Beneath the forecast there is a nod to Yahoo for providing the weather data. This is an odd inclusion for part of an interface that is so prominently and often displayed to the user. Surely Yahoo is not in a position to stronghold Apple into putting it there. It reminds me of iOS 6.1 when the network indicator changed to “4G” for AT&T’s HSPA+ network. It’s never nice to see Apple conceding to powers perceived higher.
The remaining panels, “All” and “Missed”, display your notifications as Notification Center has always done. Many will ask what the different is, and I am here to tell you that I have no idea. From what I can tell, the only different is that notifications in “All” are grouped by app and those in “Missed” are chronological. Why? I have no idea, as this isn’t indicated by their labels. Is it not the nature of notifications that they are things we’ve missed?
Many will also note the lack of sharing buttons in Notification Center. In iOS 5 we got a “Tweet” button that allowed for easily publishing new tweets. iOS 6 expanded this to Facebook status messages, and OS X Mavericks (due this fall) adds the ability to compose a new iMessage. But all of these buttons are absent in iOS 7. I found them useful and miss them, and I think they are a surprising omission.
Swipe down from the top of any screen and get Notification Center. Now, swipe up from the bottom anywhere and you’ll get Control Center. Control Center, though a widely requested addition, feels like something we would never get on iOS. At least, never on non-jailbroken iOS. If you’ve ever experimented with jailbreaking, you probably installed something with similar function. Like home screen wallpapers before it, the first time you see it and the first few times you use it, you might feel dirty like you’ve done something to your phone that can’t be forgiven. That feelings wears off, and it quickly becomes another part of your daily iOS workflow. It’s remarkable just how often I find myself using Control Center. Occasionally the iOS 7 beta would bug out and Control Center wouldn’t work and it was infuriating. I cannot imaging going back to any OS that doesn’t provide the same functionality. Like copy and paste, multitasking, and LTE data speeds, regression is liable to drive anyone to insanity.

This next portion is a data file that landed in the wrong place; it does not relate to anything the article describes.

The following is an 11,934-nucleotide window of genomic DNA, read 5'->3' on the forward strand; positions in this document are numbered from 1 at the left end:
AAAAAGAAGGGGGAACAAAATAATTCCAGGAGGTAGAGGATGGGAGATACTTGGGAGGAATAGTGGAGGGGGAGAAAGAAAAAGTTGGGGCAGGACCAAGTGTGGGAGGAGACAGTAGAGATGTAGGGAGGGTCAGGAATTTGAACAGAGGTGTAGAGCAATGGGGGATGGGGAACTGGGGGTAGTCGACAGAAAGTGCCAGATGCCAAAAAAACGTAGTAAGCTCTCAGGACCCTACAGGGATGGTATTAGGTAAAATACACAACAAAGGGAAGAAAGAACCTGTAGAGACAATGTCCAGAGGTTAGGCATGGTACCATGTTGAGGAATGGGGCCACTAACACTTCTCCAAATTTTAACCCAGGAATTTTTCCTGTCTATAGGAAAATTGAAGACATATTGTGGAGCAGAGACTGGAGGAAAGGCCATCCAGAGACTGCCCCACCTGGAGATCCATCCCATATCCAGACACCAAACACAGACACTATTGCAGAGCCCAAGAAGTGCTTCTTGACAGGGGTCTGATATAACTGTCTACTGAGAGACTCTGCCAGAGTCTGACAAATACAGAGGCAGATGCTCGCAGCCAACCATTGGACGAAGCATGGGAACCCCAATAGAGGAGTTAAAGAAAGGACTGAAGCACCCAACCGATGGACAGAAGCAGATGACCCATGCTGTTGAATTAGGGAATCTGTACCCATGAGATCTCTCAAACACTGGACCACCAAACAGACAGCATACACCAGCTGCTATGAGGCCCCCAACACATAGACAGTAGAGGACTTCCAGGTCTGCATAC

The original killer app. The first true mobile browser is further cemented as the best browser available on the phone. While I won’t tease you with any “Safari seems snappier” jokes (whoops), I’ll tell you that you’ll never want to use pre-7 Mobile Safari again. This release isn’t about speed (it’s no slouch, though). The browser interface, or “chrome” as goes the jargon, is the focus of it; it’s been totally redone and is far superior.